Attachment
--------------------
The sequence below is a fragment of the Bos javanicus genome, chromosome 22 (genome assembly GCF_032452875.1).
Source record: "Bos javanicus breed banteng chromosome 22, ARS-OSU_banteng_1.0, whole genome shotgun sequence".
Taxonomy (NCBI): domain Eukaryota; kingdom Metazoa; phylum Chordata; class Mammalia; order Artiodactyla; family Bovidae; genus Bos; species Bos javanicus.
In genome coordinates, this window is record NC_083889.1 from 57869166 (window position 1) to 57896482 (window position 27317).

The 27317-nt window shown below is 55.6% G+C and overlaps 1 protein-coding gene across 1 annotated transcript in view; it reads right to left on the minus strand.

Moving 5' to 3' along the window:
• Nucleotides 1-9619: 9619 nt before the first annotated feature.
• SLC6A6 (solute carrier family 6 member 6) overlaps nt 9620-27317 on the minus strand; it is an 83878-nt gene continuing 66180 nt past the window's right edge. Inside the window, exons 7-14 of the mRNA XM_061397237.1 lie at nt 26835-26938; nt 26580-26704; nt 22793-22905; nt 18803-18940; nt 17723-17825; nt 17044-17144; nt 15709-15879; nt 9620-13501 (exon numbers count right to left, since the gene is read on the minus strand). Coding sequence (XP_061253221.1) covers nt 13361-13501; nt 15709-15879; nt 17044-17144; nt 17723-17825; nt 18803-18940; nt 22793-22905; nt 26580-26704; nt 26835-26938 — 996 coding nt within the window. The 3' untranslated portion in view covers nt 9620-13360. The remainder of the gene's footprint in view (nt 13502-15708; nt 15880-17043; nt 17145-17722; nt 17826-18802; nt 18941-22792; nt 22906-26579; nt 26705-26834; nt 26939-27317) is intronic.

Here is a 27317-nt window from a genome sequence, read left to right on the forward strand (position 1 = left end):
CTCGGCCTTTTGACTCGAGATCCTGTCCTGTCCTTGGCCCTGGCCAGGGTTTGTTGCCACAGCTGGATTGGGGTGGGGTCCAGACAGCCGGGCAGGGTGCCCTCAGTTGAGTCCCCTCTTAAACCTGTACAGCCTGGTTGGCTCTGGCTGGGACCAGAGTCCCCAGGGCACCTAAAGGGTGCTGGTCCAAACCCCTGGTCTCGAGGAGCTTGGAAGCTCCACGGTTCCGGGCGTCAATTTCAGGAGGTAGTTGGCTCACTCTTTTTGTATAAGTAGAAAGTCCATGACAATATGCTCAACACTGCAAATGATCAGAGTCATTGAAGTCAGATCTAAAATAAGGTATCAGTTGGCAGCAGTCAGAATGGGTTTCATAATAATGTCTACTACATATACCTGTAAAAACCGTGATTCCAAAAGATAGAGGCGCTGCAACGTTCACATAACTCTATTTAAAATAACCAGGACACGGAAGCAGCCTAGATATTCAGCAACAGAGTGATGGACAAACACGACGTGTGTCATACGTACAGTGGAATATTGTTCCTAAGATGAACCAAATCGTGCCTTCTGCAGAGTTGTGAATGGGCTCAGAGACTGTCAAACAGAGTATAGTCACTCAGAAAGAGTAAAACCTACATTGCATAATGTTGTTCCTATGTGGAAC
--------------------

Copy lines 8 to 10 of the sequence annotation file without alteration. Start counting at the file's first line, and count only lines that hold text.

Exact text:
• SLC6A6 (solute carrier family 6 member 6) overlaps nt 9620-27317 on the minus strand; it is an 83878-nt gene continuing 66180 nt past the window's right edge. Inside the window, exons 7-14 of the mRNA XM_061397237.1 lie at nt 26835-26938; nt 26580-26704; nt 22793-22905; nt 18803-18940; nt 17723-17825; nt 17044-17144; nt 15709-15879; nt 9620-13501 (exon numbers count right to left, since the gene is read on the minus strand). Coding sequence (XP_061253221.1) covers nt 13361-13501; nt 15709-15879; nt 17044-17144; nt 17723-17825; nt 18803-18940; nt 22793-22905; nt 26580-26704; nt 26835-26938 — 996 coding nt within the window. The 3' untranslated portion in view covers nt 9620-13360. The remainder of the gene's footprint in view (nt 13502-15708; nt 15880-17043; nt 17145-17722; nt 17826-18802; nt 18941-22792; nt 22906-26579; nt 26705-26834; nt 26939-27317) is intronic.

Here is a 27317-nt window from a genome sequence, read left to right on the forward strand (position 1 = left end):
CTCGGCCTTTTGACTCGAGATCCTGTCCTGTCCTTGGCCCTGGCCAGGGTTTGTTGCCACAGCTGGATTGGGGTGGGGTCCAGACAGCCGGGCAGGGTGCCCTCAGTTGAGTCCCCTCTTAAACCTGTACAGCCTGGTTGGCTCTGGCTGGGACCAGAGTCCCCAGGGCACCTAAAGGGTGCTGGTCCAAACCCCTGGTCTCGAGGAGCTTGGAAGCTCCACGGTTCCGGGCGTCAATTTCAGGAGGTAGTTGGCTCACTCTTTTTGTATAAGTAGAAAGTCCATGACAATATGCTCAACACTGCAAATGATCAGAGTCATTGAAGTCAGATCTAAAATAAGGTATCAGTTGGCAGCAGTCAGAATGGGTTTCATAATAATGTCTACTACATATACCTGTAAAAACCGTGATTCCAAAAGATAGAGGCGCTGCAACGTTCACATAACTCTATTTAAAATAACCAGGACACGGAAGCAGCCTAGATATTCAGCAACAGAGTGATGGACAAACACGACGTGTGTCATACGTACAGTGGAATATTGTTCCTAAGATGAACCAAATCGTGCCTTCTGCAGAGTTGTGAATGGGCTCAGAGACTGTCAAACAGAGTATAGTCACTCAGAAAGAGTAAAACCTACATTGCATAATGTTGTTCCTATGTGGAAC